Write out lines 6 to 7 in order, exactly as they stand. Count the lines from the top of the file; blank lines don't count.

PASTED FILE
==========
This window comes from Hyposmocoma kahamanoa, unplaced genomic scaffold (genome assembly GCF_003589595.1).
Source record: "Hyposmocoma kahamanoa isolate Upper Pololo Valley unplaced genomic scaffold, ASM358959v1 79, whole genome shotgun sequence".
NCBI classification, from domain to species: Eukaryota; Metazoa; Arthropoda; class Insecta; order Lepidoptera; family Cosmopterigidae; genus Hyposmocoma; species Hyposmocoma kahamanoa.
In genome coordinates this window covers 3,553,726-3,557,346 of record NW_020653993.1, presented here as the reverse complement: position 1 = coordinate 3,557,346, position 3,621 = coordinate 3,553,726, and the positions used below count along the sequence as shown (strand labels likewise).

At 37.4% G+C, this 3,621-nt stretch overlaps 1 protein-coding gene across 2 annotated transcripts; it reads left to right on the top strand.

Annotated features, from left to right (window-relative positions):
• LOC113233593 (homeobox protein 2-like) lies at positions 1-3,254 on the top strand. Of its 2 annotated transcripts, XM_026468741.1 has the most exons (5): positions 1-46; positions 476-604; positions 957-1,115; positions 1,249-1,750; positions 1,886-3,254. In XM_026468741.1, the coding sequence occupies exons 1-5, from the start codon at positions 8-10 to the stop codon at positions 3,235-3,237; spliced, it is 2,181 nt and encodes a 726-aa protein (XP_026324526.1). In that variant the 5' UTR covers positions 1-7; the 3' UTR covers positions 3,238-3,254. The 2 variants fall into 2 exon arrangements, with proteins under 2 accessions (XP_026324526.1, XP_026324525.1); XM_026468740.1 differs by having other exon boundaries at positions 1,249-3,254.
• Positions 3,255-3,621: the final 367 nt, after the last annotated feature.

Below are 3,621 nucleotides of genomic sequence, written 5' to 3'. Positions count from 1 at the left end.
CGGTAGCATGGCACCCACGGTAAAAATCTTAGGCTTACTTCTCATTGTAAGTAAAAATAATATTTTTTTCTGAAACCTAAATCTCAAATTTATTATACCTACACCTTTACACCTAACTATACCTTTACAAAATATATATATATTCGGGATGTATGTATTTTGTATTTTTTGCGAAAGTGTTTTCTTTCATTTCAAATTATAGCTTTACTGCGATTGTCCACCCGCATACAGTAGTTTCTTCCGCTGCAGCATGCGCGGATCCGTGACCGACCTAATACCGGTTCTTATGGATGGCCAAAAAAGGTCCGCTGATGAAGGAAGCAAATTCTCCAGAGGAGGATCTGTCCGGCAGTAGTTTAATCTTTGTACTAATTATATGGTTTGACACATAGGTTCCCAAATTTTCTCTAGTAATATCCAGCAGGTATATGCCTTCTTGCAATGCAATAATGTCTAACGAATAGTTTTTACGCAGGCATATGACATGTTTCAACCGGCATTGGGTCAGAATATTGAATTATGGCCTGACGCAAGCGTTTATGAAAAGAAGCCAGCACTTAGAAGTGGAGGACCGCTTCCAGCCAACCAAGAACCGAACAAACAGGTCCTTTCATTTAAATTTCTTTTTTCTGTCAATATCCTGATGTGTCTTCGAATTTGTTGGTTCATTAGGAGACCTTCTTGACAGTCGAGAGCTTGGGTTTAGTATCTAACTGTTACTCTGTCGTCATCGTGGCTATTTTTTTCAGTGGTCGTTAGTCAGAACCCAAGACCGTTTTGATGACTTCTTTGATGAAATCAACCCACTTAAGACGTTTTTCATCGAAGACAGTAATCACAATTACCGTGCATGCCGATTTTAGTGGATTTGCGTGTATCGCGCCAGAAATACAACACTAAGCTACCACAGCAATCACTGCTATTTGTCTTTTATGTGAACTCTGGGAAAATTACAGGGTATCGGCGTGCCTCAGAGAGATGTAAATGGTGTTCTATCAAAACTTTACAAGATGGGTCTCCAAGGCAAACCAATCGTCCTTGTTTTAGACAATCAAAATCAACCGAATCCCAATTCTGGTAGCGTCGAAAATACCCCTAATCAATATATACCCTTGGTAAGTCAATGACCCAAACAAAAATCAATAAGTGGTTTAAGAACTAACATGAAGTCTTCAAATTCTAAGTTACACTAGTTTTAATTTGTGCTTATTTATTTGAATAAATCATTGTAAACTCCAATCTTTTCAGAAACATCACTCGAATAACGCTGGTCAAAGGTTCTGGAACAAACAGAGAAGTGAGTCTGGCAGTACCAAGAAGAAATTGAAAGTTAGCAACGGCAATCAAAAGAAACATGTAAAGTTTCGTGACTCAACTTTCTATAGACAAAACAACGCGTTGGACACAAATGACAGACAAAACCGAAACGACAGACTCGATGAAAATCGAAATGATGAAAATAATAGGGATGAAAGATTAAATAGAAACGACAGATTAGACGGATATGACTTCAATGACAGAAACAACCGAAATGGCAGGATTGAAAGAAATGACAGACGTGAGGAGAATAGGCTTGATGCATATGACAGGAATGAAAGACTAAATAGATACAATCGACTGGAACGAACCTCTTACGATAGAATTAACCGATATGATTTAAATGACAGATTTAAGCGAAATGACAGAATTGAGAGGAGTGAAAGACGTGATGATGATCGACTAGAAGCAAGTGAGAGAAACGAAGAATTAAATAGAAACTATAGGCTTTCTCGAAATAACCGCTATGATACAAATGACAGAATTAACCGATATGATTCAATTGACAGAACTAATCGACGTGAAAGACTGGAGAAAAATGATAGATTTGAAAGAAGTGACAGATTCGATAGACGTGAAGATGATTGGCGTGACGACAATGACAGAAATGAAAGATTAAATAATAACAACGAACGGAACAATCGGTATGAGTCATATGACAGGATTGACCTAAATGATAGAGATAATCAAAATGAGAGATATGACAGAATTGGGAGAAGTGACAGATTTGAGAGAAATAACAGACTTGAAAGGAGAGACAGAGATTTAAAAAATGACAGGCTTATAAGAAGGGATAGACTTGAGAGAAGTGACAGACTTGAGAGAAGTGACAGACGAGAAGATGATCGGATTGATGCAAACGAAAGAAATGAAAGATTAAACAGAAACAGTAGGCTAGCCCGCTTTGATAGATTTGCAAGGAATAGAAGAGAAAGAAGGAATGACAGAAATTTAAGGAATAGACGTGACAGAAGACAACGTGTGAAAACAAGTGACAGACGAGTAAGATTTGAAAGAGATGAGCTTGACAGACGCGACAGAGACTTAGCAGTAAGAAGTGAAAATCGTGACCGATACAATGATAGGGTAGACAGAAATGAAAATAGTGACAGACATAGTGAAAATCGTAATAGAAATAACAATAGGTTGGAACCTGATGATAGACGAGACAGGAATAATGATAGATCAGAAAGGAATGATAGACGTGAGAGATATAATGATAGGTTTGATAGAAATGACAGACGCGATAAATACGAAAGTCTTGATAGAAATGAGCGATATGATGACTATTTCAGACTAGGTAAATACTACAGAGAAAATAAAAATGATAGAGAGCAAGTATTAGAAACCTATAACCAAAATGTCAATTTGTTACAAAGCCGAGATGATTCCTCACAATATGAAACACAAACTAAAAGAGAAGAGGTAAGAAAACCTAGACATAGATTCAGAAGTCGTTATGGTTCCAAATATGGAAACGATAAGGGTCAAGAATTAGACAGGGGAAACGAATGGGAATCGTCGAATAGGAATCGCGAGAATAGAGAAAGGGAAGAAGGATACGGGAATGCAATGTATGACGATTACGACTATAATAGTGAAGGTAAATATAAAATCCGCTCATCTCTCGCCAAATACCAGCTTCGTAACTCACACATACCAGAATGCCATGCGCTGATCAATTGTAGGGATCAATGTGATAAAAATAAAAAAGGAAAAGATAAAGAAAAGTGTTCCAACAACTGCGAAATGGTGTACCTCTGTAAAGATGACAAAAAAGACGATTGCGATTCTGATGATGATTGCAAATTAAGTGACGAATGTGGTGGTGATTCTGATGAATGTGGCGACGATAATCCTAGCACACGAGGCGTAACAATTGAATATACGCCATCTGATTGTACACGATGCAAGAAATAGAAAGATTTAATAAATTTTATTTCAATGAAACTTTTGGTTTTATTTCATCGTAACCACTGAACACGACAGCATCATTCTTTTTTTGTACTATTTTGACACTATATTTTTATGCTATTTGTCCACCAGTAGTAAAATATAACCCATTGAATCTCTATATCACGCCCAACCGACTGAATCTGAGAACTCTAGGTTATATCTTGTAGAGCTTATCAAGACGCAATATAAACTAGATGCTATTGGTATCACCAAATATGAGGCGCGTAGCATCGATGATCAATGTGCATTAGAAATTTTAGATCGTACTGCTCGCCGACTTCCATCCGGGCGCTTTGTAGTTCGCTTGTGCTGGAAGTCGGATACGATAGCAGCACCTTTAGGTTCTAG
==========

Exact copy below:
Annotated features, from left to right (window-relative positions):
• LOC113233593 (homeobox protein 2-like) lies at positions 1-3,254 on the top strand. Of its 2 annotated transcripts, XM_026468741.1 has the most exons (5): positions 1-46; positions 476-604; positions 957-1,115; positions 1,249-1,750; positions 1,886-3,254. In XM_026468741.1, the coding sequence occupies exons 1-5, from the start codon at positions 8-10 to the stop codon at positions 3,235-3,237; spliced, it is 2,181 nt and encodes a 726-aa protein (XP_026324526.1). In that variant the 5' UTR covers positions 1-7; the 3' UTR covers positions 3,238-3,254. The 2 variants fall into 2 exon arrangements, with proteins under 2 accessions (XP_026324526.1, XP_026324525.1); XM_026468740.1 differs by having other exon boundaries at positions 1,249-3,254.